LONDON — Just months after an advertisement featuring the Lord’s Prayer was rejected for a run in theaters throughout the United Kingdom, buses in the nation are set to bear a banner declaring “glory to Allah” for a Ramadan advertising campaign aimed at portraying Islam in a more positive light.
The advertisement, which reads, “Gather the reward of Ramadan: Subhan’ Allah (glory to Allah)” is paid for by the group Islamic Relief. It will appear on buses in London, Manchester, Leicester, Birmingham and Bradford, which all have large Muslim populations.
“There is a lot of negativity around Muslims at the moment involving things such as counter-terrorism issues,” leader Imran Madden told reporters. “We want to change for the better the perception of Islam. The bus campaign is about breaking down barriers and challenging misconceptions.”
Islamic Relief is also seeking to raise funds for those who have been affected by ISIS in countries like Syria though its advertising effort.
The campaign was announced the day after Londoners elected the city’s first Muslim mayor, Sadiq Khan. As previously reported, Khan was sworn in on Saturday during a multi-faith ceremony at the Southwark Cathedral, an Anglican house of worship in the city. He received a standing ovation from those gathered, including professing Christians.
“This election was not without controversy, and I am so proud that London has today chosen hope over fear and unity over division,” Khan said. “Fear does not make us safer, it only makes us weaker, and the politics of fear is not welcome in our city.”
Britain First candidate Paul Golding, however, is stated to be among those who turned their back during Khan’s speech, and a member of his staff shouted, “Britain has an extremist mayor!”
Reports that the “glory to Allah” advertisements were approved while a 60-second commercial featuring the Lord’s Prayer was rejected for theater airplay in December have raised concern among Christian groups in the nation.
“People were surprised by the cinema advertising agenda to ban the Lord’s Prayer—something we all grew up with,” Simon Calvert of the Christian Institute told the Daily Mail. “Audiences are capable of hearing expressions of Christian faith without running away screaming in horror.”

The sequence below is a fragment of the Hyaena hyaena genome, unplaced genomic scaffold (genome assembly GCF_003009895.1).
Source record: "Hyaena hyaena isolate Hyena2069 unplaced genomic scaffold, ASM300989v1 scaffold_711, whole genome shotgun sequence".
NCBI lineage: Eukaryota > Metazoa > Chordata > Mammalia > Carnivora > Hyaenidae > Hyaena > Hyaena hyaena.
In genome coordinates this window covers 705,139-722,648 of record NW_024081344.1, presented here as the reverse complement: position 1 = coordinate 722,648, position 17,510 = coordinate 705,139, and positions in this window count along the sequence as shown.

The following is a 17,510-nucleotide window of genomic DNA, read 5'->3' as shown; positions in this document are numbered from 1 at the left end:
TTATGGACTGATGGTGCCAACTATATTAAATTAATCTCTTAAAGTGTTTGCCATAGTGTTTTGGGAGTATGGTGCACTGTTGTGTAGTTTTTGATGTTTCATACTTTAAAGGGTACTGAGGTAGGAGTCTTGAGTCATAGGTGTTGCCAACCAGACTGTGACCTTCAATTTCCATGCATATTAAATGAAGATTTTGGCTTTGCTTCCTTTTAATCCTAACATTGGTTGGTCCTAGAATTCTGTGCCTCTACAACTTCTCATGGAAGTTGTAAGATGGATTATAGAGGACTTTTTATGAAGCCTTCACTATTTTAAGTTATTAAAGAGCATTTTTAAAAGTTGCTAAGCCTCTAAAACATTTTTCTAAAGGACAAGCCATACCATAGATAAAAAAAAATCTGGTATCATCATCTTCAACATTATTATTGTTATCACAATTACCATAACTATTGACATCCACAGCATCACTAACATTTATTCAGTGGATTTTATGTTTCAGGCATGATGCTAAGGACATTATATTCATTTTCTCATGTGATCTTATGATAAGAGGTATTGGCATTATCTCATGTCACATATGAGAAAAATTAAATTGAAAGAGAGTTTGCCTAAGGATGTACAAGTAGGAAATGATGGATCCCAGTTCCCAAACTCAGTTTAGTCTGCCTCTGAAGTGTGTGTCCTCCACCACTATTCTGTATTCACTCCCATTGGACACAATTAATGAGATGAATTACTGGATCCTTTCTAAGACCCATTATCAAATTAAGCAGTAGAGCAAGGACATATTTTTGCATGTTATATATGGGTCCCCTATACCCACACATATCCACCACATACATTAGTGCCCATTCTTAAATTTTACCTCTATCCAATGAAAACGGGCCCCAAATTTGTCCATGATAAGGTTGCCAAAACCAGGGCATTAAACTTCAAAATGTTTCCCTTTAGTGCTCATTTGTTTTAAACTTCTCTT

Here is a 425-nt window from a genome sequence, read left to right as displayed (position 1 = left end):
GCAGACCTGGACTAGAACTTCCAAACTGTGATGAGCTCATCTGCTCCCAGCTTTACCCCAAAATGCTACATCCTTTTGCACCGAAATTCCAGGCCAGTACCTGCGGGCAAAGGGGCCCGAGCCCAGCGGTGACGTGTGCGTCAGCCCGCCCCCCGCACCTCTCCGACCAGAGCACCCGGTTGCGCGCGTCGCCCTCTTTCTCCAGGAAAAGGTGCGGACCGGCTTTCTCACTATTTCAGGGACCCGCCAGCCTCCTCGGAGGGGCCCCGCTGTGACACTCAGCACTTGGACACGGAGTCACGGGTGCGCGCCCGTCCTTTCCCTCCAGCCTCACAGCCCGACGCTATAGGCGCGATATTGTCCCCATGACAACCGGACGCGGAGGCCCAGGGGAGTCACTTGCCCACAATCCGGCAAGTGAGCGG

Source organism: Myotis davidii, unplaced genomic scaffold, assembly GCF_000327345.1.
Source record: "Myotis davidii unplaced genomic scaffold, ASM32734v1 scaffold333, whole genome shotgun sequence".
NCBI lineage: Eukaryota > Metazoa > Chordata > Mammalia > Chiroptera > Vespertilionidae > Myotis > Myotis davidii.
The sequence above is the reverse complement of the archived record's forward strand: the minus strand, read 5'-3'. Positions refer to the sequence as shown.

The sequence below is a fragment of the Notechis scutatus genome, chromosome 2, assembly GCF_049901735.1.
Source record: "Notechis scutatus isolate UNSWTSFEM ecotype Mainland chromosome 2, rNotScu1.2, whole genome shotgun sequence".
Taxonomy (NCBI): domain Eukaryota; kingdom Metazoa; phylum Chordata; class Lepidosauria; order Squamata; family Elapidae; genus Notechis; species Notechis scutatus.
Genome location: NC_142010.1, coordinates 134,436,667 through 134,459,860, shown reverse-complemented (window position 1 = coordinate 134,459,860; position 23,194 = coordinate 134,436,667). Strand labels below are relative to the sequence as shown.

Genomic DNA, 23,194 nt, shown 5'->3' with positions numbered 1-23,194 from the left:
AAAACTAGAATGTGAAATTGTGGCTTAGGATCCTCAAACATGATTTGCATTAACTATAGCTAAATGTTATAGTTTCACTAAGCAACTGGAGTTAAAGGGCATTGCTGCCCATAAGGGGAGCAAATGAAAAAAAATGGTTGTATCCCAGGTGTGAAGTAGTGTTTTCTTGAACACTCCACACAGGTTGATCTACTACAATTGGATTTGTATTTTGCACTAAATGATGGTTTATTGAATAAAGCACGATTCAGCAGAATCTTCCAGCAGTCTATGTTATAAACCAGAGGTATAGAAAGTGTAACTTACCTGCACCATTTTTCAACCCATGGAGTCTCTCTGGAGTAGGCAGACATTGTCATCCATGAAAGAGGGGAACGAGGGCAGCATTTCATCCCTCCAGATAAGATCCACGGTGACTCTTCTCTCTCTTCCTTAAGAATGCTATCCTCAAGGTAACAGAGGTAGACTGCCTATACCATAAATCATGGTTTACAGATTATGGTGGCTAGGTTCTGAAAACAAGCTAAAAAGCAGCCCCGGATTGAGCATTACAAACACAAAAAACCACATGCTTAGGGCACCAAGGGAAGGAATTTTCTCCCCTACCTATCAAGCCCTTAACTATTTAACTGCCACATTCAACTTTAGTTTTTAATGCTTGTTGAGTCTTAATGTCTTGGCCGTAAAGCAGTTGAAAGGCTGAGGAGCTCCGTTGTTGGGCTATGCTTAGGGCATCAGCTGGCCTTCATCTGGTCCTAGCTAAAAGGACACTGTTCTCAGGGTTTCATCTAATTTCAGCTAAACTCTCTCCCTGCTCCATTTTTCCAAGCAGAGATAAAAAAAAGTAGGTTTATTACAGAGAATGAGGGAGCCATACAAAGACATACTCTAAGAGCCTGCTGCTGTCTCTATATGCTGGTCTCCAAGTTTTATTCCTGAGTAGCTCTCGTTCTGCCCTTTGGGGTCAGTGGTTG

“Britain is a Christian country and we Christians need to find our voice,” also said Andrea Williams of Christian Concern. “If we are allowing these adverts for Islam, then we need to give the Christians far more freedom to express themselves.”
As previously reported, the advertisement, which is part of the Church of England’s “Just Pray” campaign, was initially cleared by the British Board of Film Classification and the Cinema Advertising Authority, but Digital Cinema Media (DCM) rejected it because of its religious content.
“DCM has a policy of not accepting ‘political or religious advertising’ content for use in its cinemas,” it said in a statement. “Some advertisements—unintentionally or otherwise—could cause offense to those of differing political persuasions, as well as to those of differing faiths and indeed of no faith. In this regard, DCM treats all political or religious beliefs equally.”
The National Secular Society said that it agreed with the decision, opining that the Church of England was “arrogant” to place the prayer in front of a captive audience.
But the Equality and Human Rights Commission decried the ban.
“Digital Cinema Media said an advert could cause offense to those of differing faiths. There is no right not to be offended in the UK. What is offensive is very subjective and lies in the eye of the beholder,” it said.